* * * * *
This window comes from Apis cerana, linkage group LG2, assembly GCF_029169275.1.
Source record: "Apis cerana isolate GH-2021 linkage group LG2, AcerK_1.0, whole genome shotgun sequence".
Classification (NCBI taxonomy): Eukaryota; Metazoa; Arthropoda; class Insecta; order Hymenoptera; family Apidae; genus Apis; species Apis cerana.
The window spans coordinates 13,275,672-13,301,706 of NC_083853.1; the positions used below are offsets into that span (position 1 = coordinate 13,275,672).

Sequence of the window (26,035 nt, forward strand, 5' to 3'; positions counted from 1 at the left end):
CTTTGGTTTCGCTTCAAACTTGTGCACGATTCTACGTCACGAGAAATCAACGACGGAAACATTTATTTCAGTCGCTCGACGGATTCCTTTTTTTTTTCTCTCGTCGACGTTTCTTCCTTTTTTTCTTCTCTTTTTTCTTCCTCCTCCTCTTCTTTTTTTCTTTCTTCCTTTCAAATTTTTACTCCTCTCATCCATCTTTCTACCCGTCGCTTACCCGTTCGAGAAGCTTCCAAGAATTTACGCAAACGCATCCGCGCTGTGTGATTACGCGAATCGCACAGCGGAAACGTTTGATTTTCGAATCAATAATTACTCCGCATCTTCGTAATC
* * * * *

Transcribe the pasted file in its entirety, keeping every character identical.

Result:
This window comes from Apis cerana, linkage group LG2, assembly GCF_029169275.1.
Source record: "Apis cerana isolate GH-2021 linkage group LG2, AcerK_1.0, whole genome shotgun sequence".
Classification (NCBI taxonomy): Eukaryota; Metazoa; Arthropoda; class Insecta; order Hymenoptera; family Apidae; genus Apis; species Apis cerana.
The window spans coordinates 13,275,672-13,301,706 of NC_083853.1; the positions used below are offsets into that span (position 1 = coordinate 13,275,672).

Sequence of the window (26,035 nt, forward strand, 5' to 3'; positions counted from 1 at the left end):
CTTTGGTTTCGCTTCAAACTTGTGCACGATTCTACGTCACGAGAAATCAACGACGGAAACATTTATTTCAGTCGCTCGACGGATTCCTTTTTTTTTTCTCTCGTCGACGTTTCTTCCTTTTTTTCTTCTCTTTTTTCTTCCTCCTCCTCTTCTTTTTTTCTTTCTTCCTTTCAAATTTTTACTCCTCTCATCCATCTTTCTACCCGTCGCTTACCCGTTCGAGAAGCTTCCAAGAATTTACGCAAACGCATCCGCGCTGTGTGATTACGCGAATCGCACAGCGGAAACGTTTGATTTTCGAATCAATAATTACTCCGCATCTTCGTAATC